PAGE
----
2.1.2.  Gajski-Kuhn chart

A more detailed abstraction model is the Y-chart Gajski and Kuhn invented in 1983, well explained in [DH99]. With this well-known chart it is possible to visualize design views as well as design hierarchies. It is widely used within VHDL design and can give us an idea for modeling abstraction levels, too. The name Y-chart arises from the three different design views, which are shown as radial axes forming a ‘Y’.


Figure 2.1: Gajski-Kuhn Y-chart, pursuant to [DH99, p. 358]

Five concentric circles characterize the hierarchical levels within the design process, with increasing abstraction from the inner to the outer circle. Each circle characterizes a model, explained after introducing the three domains.

This domain describes the temporal and functional behavior of a system.
A system is assembled from subsystems. Here the different subsystems and their interconnection to each other is contemplated for each level of abstraction.
Important in this domain are the geometric properties of the system and its subsystems. So there is information about the size, the shape and the physical placement. Here are the restrictions about what can be implemented e. g. in respect of the length of connections.

With these three domains the most important properties of a system can be well specified. The domain axes intersect with the circles that show the abstraction levels. The five circles from highest to lowest level of abstraction are (outer to inner circles):

A system’s requirements and its basic concepts for meeting the requirements are specified here.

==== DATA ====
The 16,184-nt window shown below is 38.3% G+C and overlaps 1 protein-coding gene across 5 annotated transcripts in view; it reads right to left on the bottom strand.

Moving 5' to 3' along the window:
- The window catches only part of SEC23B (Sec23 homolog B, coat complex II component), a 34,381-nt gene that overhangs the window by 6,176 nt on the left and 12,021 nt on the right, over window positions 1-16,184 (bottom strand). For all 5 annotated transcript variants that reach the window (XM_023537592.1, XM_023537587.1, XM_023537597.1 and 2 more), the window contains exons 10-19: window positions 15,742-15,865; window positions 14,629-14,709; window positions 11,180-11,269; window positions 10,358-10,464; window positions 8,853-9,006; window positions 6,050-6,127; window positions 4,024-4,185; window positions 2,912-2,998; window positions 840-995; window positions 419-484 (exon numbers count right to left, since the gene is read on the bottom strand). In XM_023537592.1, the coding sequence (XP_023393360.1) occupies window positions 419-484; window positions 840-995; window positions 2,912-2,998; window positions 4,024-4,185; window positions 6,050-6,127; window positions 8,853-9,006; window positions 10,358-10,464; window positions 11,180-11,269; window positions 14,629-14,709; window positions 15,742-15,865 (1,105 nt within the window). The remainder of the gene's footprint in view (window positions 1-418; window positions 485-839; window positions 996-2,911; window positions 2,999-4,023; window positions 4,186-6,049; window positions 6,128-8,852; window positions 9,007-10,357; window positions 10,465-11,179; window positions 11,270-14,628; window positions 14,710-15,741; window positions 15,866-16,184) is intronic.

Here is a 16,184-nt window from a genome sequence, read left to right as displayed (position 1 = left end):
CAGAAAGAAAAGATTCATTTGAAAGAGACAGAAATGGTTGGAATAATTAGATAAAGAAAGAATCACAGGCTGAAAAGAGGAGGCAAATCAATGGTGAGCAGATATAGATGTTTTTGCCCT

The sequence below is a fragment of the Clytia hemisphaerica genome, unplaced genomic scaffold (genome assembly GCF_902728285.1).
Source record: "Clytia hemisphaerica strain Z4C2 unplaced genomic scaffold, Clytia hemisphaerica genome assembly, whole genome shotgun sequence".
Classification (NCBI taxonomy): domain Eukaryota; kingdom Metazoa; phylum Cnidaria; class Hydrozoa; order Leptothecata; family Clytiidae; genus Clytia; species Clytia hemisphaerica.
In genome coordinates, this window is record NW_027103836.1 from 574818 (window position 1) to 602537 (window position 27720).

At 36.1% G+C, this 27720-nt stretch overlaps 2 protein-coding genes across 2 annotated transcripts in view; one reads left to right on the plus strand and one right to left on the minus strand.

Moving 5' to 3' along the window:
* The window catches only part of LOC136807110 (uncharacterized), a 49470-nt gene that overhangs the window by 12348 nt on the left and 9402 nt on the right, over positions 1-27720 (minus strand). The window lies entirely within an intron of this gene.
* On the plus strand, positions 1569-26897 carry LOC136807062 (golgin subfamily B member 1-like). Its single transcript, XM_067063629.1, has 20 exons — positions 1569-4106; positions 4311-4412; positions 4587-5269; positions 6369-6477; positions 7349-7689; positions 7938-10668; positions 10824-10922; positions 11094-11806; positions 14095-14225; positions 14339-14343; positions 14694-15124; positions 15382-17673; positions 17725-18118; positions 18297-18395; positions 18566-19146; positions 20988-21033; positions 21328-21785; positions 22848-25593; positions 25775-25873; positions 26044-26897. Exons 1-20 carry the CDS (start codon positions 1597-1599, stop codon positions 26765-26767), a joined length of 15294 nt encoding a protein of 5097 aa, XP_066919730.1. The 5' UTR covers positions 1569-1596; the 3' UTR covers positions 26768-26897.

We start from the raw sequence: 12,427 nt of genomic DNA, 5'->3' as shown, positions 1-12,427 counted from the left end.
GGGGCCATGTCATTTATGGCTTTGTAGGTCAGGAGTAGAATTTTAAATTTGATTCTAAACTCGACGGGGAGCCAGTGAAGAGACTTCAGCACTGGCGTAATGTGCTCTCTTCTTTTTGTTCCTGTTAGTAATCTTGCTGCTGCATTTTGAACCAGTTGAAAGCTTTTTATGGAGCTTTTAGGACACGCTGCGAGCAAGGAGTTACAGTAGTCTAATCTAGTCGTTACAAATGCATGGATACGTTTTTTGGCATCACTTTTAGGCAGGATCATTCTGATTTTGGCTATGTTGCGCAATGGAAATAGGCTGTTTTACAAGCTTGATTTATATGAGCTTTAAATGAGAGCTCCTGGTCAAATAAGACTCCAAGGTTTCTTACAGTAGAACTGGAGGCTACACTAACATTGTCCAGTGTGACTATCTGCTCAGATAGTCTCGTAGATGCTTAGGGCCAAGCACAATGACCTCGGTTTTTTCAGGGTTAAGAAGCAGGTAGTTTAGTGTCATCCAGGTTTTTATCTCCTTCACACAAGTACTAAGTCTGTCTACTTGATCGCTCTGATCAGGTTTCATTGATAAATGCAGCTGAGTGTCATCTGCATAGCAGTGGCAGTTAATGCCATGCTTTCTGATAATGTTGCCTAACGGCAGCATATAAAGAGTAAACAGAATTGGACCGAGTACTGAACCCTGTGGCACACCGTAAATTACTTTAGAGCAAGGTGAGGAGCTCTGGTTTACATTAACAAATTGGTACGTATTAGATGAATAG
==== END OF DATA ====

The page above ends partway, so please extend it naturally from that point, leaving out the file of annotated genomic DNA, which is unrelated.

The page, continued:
The “how” aspect of a solution is refined. Functional descriptions about how the different subsystems interact, etc. are included.
Functional block or register-transfer.

Detailed descriptions of what is going on, from what register over which line to where a data is transferred, is the contents of this level.

The single logic cell is in the focus here, but not limited to AND, OR gates, also Flip-Flops and the interconnections are specified.
This is the actual hardware level. The transistor with its electric characteristics is used to describe the system. Information from this level printed on silicon results in the chip.


Figure 2.2: Design Levels, [DH99, p. 358]

A good illustration of the abstraction levels is Figure  2.2 on page 27. I personally like this taxonomy, as it shows how the word abstraction can be seen from different point of views. It is a refined model but simple enough to get an overview on one eye shot.

Keeping in mind that the Gajski-Kuhn chart was created in 1983, you can see that the ideas of [BR01] are not totally new, their achievement was more to transfer the approach of Gajski and Kuhn to the automotive sector and to determine the possibility of using modeling languages like UML for the problem.